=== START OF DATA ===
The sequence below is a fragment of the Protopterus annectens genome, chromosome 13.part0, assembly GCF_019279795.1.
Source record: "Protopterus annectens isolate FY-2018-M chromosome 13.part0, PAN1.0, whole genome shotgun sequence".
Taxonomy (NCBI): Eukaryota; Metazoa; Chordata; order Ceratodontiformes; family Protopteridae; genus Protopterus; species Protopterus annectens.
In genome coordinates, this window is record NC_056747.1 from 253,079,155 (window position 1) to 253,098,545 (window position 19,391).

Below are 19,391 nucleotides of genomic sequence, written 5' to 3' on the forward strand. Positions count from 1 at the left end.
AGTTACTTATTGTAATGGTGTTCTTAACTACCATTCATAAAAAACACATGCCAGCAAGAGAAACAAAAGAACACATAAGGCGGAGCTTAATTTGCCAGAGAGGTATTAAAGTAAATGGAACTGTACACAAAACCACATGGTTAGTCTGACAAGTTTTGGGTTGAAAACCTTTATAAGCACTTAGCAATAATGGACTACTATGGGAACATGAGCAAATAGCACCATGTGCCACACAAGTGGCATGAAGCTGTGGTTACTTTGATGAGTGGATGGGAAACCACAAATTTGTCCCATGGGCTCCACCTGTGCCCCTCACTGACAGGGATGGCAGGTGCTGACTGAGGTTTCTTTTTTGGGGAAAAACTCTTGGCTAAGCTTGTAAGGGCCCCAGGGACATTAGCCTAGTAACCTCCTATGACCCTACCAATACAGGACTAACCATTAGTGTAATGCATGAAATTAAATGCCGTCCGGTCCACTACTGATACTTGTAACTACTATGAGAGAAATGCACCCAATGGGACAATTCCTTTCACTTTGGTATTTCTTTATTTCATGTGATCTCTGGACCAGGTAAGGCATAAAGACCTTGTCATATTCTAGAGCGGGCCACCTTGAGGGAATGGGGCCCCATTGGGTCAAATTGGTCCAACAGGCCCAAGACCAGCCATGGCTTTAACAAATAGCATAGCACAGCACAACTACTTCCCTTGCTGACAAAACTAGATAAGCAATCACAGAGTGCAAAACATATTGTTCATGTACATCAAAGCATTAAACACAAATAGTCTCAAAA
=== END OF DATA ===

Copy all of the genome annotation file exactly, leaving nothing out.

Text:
The sequence below is a fragment of the Protopterus annectens genome, chromosome 13.part0, assembly GCF_019279795.1.
Source record: "Protopterus annectens isolate FY-2018-M chromosome 13.part0, PAN1.0, whole genome shotgun sequence".
Taxonomy (NCBI): Eukaryota; Metazoa; Chordata; order Ceratodontiformes; family Protopteridae; genus Protopterus; species Protopterus annectens.
In genome coordinates, this window is record NC_056747.1 from 253,079,155 (window position 1) to 253,098,545 (window position 19,391).

Below are 19,391 nucleotides of genomic sequence, written 5' to 3' on the forward strand. Positions count from 1 at the left end.
AGTTACTTATTGTAATGGTGTTCTTAACTACCATTCATAAAAAACACATGCCAGCAAGAGAAACAAAAGAACACATAAGGCGGAGCTTAATTTGCCAGAGAGGTATTAAAGTAAATGGAACTGTACACAAAACCACATGGTTAGTCTGACAAGTTTTGGGTTGAAAACCTTTATAAGCACTTAGCAATAATGGACTACTATGGGAACATGAGCAAATAGCACCATGTGCCACACAAGTGGCATGAAGCTGTGGTTACTTTGATGAGTGGATGGGAAACCACAAATTTGTCCCATGGGCTCCACCTGTGCCCCTCACTGACAGGGATGGCAGGTGCTGACTGAGGTTTCTTTTTTGGGGAAAAACTCTTGGCTAAGCTTGTAAGGGCCCCAGGGACATTAGCCTAGTAACCTCCTATGACCCTACCAATACAGGACTAACCATTAGTGTAATGCATGAAATTAAATGCCGTCCGGTCCACTACTGATACTTGTAACTACTATGAGAGAAATGCACCCAATGGGACAATTCCTTTCACTTTGGTATTTCTTTATTTCATGTGATCTCTGGACCAGGTAAGGCATAAAGACCTTGTCATATTCTAGAGCGGGCCACCTTGAGGGAATGGGGCCCCATTGGGTCAAATTGGTCCAACAGGCCCAAGACCAGCCATGGCTTTAACAAATAGCATAGCACAGCACAACTACTTCCCTTGCTGACAAAACTAGATAAGCAATCACAGAGTGCAAAACATATTGTTCATGTACATCAAAGCATTAAACACAAATAGTCTCAAAA